Chips for tea and points tallied for the day.
Time to send a postcard to Sid.
We made it to Dorset with the clubs and bananas. The Sheriff was not happy about the excess baggage and his suspension. Played our first game and lost a few balls along the way. Off to the hotel and the weather forecast is good. Let’s hope we packed the swing. Tell Pancake he should have left a ‘Dear John note’ at home and slipped away with his clubs.
All for now.
The Dorset Dimpled Ball Crew x
I sent a card to the Golf Police.
Made it to Dorset x
Ps might not bring so much stuff next time x
It was only a short drive to the hotel overlooking the marina.
The Sheriff travelled light. One set of clubs and a small holdall. He travelled minimalist to my kitchen sink.
“What you bring, you carry” he said strolling off with his clubs and bag.
The hotel was shabby chic. Needed a lick of paint and a plumber. Water was either icy or scalding but the beds were good and the staff smiled, as we lugged our clubs up to the bedrooms. We had our own table in the corner. Overlooking the yachts and still waters of the marina.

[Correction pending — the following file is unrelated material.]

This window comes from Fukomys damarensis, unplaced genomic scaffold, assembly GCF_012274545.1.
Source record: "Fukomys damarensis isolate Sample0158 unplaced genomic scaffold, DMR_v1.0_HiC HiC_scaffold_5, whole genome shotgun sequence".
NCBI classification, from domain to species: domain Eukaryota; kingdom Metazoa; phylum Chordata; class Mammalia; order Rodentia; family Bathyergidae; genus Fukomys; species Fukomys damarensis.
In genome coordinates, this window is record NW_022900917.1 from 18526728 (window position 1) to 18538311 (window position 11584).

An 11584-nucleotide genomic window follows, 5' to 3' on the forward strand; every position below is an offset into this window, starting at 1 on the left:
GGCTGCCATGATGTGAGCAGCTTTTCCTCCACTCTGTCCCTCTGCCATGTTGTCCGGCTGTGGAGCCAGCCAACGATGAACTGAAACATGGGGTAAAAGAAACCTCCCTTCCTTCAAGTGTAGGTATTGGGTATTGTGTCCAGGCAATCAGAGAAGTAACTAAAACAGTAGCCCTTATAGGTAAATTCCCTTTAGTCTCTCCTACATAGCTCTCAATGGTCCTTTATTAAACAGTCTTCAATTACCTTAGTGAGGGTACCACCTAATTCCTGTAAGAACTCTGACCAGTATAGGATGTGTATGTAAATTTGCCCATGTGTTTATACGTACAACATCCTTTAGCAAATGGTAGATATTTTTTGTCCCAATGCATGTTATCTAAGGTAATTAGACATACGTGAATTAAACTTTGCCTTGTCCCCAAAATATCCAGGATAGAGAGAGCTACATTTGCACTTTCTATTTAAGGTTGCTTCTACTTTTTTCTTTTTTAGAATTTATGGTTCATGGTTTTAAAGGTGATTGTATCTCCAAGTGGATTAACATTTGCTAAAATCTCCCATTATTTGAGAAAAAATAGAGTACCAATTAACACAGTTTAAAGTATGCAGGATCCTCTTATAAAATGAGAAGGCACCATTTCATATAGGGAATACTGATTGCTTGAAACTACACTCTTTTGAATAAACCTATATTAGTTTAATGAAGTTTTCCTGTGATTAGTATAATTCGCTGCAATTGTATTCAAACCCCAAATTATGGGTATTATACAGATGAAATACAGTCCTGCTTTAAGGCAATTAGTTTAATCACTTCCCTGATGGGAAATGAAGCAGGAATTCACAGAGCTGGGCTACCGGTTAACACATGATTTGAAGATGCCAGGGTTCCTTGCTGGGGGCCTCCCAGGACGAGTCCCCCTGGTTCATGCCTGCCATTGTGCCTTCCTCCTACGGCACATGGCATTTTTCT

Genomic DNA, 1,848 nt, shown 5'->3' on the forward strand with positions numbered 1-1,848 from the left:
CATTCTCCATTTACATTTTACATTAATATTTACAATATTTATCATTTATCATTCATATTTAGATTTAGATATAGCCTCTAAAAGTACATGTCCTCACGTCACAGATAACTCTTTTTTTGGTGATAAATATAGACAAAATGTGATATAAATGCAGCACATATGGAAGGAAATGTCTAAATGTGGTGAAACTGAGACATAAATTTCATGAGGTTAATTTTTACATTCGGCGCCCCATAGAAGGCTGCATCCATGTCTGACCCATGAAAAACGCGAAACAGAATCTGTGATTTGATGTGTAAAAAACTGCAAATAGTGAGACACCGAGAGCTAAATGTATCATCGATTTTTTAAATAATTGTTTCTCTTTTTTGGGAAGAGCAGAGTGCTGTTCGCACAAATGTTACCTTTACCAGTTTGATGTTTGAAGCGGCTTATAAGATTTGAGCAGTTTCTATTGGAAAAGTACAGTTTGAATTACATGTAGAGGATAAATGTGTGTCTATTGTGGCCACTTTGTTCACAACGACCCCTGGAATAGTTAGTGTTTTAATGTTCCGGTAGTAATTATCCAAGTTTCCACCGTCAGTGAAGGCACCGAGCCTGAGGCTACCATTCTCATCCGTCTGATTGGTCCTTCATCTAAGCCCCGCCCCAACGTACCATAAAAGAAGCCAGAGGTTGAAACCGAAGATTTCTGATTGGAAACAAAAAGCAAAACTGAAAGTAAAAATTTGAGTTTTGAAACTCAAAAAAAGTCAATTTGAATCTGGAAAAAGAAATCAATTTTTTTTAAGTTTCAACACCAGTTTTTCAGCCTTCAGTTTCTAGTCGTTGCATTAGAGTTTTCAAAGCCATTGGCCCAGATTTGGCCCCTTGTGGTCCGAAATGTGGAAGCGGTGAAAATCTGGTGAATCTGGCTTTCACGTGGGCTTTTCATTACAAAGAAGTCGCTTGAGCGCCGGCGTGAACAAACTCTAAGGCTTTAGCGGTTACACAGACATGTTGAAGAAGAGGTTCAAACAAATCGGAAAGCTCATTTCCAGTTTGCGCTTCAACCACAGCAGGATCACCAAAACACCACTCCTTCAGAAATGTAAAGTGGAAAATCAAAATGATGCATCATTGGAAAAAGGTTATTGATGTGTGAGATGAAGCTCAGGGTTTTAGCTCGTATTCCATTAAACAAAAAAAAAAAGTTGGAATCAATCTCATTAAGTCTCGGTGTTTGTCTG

The bar closed early and there were no vegetarian sausages for breakfast. Alarms were set and watches synchronized.
“When I say 7.30am “ said The Sheriff, “that is what I mean”.
Gus slept with his clubs and Big Rich discovered some baths come in extra large and soaked in the suds. We slept beneath a star studded sky and the Canary drove through the night. Humming as she drove along the quiet lanes and motorways. With her clubs and kitchen sink.
Biggles was late for breakfast but we made the early morning tee times and sent Sid another card.
The Sheriff knows that time and tide for no man wait. Nor do tee times. We made it to Parkstone with time for a quick cappuccino. Magnificent course of heather covered banks and fast greens. Willie Park Junior designed the course. All 6,241 yards off the whites and it would give Sunningdale a run for its money. It gave us a test and we left some Taylor mades and Prov1’s in the gorse and heather. Biggles had a good front nine and missed his putt for twenty five points. On the front nine. The back nine was not so good and he had to settle for 39 points. At supper the Sheriff had pasta and cut him two shots.
All for now.
The Dorset Dimpled Ball crew x
Ps We have not seen the Boys in Blue but there are lots of people with stiff hair cuts and shiny black shoes.There is not too much social housing around here for key workers. More footballers mansions with sea views, big fuel- hungry boats and bling.